While I like to consider myself a living, breathing encyclopedia about all things gaming, even I have a few gaps in my knowledge base. For example, I know very little (but would love to learn more) about the various personal computer systems that were available in the UK, like the ZX Spectrum. I also don’t know jack squat about pinball, despite understanding that it has a rather storied history that goes back to the 30s. By the time I was old enough to arcade-hop, they were the neglected machines that sat in the corner, collecting dust. That’s not to say that I had zero experience with them, having a particular attraction to a certain WWF Royal Rumble machine during my first trip to Ocean City, but I it was more the cartoon Bret Hart that drew me in than the gripping flapper tilt gameplay.
Do old pinball fans call the game “flapper tilt”? Because they should.
What The Pinball Arcade presents feels less like a collection of classic machines than a genuine attempt to preserve them for history. Virtual pinball has always been a dubious proposition, but the physics of each machine actually manage to feel right somehow, going all the way back to the more primitive machines of the 60s. As you’d imagine, there’s a limited appeal beyond the historical significance for a lot of the tables, and the pricing doesn’t always reflect that. I’ll play a Twilight Zone table and pay good money to do so, but I can’t imagine anyone that actually wants to play Central Park for more than five minutes. Considering how many of the most classic tables appear to be based on licensed properties, I can understand it to an extent. Personally, I’m content to sort of just futz around with the limited trials, going year by year and seeing the evolution of the game, understanding that a high score isn’t really in the cards for me, especially after learning that there’s an actual tilt button that I can repeatedly abuse.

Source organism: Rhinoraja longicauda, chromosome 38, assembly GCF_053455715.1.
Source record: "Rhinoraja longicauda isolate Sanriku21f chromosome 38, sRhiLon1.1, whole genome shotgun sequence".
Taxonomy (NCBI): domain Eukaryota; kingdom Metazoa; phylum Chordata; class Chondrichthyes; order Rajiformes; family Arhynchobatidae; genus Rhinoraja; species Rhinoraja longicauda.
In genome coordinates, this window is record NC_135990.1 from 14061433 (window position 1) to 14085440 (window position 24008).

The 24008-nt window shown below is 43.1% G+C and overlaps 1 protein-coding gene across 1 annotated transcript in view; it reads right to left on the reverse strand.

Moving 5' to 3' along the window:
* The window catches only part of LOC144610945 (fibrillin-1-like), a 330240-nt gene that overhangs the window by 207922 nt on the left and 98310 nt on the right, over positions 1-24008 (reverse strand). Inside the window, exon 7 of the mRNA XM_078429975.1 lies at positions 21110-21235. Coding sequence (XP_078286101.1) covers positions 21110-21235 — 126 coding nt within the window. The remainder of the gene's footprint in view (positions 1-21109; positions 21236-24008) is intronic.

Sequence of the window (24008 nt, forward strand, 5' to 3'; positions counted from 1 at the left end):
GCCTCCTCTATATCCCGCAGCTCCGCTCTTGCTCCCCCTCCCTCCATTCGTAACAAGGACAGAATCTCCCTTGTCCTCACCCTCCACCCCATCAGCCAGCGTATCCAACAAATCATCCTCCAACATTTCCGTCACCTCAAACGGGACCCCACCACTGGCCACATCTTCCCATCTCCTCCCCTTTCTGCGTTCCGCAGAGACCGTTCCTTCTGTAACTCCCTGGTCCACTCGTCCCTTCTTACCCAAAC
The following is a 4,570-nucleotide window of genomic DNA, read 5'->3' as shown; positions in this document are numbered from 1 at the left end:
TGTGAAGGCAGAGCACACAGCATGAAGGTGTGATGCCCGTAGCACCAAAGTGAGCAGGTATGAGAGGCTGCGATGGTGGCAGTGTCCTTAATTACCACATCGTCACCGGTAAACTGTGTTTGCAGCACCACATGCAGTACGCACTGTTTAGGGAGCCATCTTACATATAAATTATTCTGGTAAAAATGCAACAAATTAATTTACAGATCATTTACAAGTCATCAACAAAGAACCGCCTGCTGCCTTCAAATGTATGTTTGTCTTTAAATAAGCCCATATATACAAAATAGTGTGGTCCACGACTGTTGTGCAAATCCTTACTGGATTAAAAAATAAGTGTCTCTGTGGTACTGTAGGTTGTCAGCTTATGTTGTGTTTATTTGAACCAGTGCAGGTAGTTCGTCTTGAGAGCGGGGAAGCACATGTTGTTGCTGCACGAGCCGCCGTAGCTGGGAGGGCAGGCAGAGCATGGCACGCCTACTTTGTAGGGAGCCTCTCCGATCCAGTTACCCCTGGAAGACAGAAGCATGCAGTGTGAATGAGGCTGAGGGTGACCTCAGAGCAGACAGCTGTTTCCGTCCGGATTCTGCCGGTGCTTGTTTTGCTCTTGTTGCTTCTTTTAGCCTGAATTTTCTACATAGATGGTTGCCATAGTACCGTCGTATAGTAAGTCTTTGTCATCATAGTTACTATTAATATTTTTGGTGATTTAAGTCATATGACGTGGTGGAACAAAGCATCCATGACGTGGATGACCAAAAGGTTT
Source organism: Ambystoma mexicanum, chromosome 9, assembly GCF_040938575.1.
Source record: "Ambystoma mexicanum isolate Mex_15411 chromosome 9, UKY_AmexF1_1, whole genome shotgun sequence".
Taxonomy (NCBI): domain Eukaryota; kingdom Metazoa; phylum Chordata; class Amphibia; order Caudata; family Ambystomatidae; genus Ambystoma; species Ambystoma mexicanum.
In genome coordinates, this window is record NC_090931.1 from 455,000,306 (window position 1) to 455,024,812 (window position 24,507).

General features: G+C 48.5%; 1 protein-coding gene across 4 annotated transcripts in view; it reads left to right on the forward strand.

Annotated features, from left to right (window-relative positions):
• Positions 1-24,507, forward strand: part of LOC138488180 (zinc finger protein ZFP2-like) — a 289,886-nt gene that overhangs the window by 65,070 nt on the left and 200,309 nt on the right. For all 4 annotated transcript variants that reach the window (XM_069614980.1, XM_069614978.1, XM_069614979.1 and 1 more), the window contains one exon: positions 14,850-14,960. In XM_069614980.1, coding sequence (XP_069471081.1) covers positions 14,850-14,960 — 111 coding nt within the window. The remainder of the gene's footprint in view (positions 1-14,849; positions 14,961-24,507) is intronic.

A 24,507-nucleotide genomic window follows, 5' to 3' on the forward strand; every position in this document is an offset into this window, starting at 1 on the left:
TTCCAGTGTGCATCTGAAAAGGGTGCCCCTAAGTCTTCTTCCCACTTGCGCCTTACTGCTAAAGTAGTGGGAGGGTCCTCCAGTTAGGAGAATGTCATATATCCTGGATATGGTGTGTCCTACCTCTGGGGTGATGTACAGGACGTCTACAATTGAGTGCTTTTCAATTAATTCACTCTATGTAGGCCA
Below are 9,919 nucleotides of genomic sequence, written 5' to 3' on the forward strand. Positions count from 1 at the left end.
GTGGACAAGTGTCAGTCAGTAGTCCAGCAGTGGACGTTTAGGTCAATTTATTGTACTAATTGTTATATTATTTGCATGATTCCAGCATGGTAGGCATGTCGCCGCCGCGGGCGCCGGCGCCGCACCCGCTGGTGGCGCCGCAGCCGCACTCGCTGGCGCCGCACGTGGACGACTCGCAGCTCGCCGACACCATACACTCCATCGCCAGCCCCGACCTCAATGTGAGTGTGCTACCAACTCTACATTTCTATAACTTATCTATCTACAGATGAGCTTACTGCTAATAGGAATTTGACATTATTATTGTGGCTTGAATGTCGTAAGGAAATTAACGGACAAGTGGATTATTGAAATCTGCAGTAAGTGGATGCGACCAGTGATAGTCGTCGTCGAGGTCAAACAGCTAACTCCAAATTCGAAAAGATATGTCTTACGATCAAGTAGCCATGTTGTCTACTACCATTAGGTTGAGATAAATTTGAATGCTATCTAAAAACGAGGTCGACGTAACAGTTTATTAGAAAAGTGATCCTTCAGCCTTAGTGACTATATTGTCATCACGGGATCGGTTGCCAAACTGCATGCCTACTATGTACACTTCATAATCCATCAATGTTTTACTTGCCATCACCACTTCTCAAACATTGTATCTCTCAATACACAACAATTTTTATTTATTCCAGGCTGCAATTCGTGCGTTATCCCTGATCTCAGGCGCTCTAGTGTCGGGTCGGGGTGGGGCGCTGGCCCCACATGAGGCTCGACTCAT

Despite my ignorance, I still have the same dream of one day having a basement arcade, completely oblivious to the cost and maintenance required to own and operate pinball machines. I don’t care. We can sort this out when I’m rich. All I know is that using The Pinball Arcade as a buyer’s guide has already locked Future-Damien in for about six or seven machines. Failing that, at the very least a Black Knight 2000 table, so that I can play its theme song whenever I want.
For the betterment of my readers and all of humanity, I will now leave you with the Black Knight 2000 theme song.